Needless to say that our tarp inventory is not limited to just one kind of tarp. We carry a full range of tarps for flatbeds including steel, lumber, coil, machinery, and smoke tarps. We also carry roll tarps for dump trucks and complete site kits. Anything that a new trucker could need we have.

With that said, you might be curious as to why some loads are tarped and others are not. Here is the whole story in four points:

1. The Type of Load

While it is technically possible to throw a tarp over any kind of load on an open-deck trailer, using a tarp is not always necessary. The truth is that some loads just do not need to be covered. For example, consider a load of cinder blocks. Unless there is some special circumstance dictated by the shipper, those blocks will make it clear across the country without needing to be covered.

On the other hand, there are certain loads that have to be covered every time. Industrial machinery is a good example. Things like multi-million-dollar CNC machines are covered during transport for obvious reasons.

2. Federal and State Regulations

Tarping is sometimes dictated by regulations. If you drive a dump truck, you know exactly what we mean here. Laws in all 50 states require that loose materials being transported in a dump truck be prevented from flying off in transit. While some states leave the decision of how to accomplish this to drivers, other states mandate tarps as the only method of load containment.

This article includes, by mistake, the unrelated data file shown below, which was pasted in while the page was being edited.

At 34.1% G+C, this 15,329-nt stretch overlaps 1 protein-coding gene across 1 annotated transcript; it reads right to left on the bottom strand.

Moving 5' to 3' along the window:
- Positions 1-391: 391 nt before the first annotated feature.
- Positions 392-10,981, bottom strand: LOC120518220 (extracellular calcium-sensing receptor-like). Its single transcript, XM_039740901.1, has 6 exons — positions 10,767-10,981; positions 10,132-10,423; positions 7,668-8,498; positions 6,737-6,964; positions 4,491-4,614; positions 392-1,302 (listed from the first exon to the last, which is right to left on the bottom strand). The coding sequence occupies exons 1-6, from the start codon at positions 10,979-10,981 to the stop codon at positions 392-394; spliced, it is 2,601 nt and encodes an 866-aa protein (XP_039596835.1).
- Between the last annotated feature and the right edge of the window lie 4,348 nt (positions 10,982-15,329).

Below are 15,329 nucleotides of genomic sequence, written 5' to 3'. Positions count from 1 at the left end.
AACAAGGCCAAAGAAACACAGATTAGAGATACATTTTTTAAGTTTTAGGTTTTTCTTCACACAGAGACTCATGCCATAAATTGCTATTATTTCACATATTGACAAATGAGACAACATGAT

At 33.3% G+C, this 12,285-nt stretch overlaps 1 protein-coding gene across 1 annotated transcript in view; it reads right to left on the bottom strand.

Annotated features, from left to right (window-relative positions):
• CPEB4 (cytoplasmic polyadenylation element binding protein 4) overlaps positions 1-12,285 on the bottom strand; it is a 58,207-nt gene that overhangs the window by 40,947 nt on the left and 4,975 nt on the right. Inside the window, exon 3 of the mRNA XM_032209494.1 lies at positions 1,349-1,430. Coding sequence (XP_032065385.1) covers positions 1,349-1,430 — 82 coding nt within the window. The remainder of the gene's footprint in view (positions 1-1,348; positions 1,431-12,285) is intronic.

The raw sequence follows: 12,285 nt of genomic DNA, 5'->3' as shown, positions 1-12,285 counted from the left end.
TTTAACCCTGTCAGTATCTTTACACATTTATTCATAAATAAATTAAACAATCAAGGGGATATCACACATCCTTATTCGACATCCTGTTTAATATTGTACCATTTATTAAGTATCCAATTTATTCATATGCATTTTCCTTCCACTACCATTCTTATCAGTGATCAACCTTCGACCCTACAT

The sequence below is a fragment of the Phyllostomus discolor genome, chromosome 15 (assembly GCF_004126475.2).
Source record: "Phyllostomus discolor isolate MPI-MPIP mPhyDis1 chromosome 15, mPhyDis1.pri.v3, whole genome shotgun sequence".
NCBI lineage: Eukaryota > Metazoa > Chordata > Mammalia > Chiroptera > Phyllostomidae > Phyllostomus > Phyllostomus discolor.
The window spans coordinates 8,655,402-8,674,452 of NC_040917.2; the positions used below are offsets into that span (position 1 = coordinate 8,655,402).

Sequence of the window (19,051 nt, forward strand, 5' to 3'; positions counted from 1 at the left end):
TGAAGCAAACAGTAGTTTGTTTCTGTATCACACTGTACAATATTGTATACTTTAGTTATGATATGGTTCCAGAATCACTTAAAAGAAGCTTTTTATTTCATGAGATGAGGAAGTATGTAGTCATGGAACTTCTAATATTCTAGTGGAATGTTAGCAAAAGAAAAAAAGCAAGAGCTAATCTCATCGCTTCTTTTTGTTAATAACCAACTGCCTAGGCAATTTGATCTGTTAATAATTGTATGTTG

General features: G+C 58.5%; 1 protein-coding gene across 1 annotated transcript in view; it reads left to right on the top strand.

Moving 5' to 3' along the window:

3. Shipper Requirements

There are times when tarping a load is dictated by the shipper. Despite the fact that truck drivers are ultimately responsible for protecting cargo, some shippers take it upon themselves to make sure their cargo is protected in a very specific way. They take no chances. As far as truck drivers are concerned, there is really nothing they can do when shippers make such demands.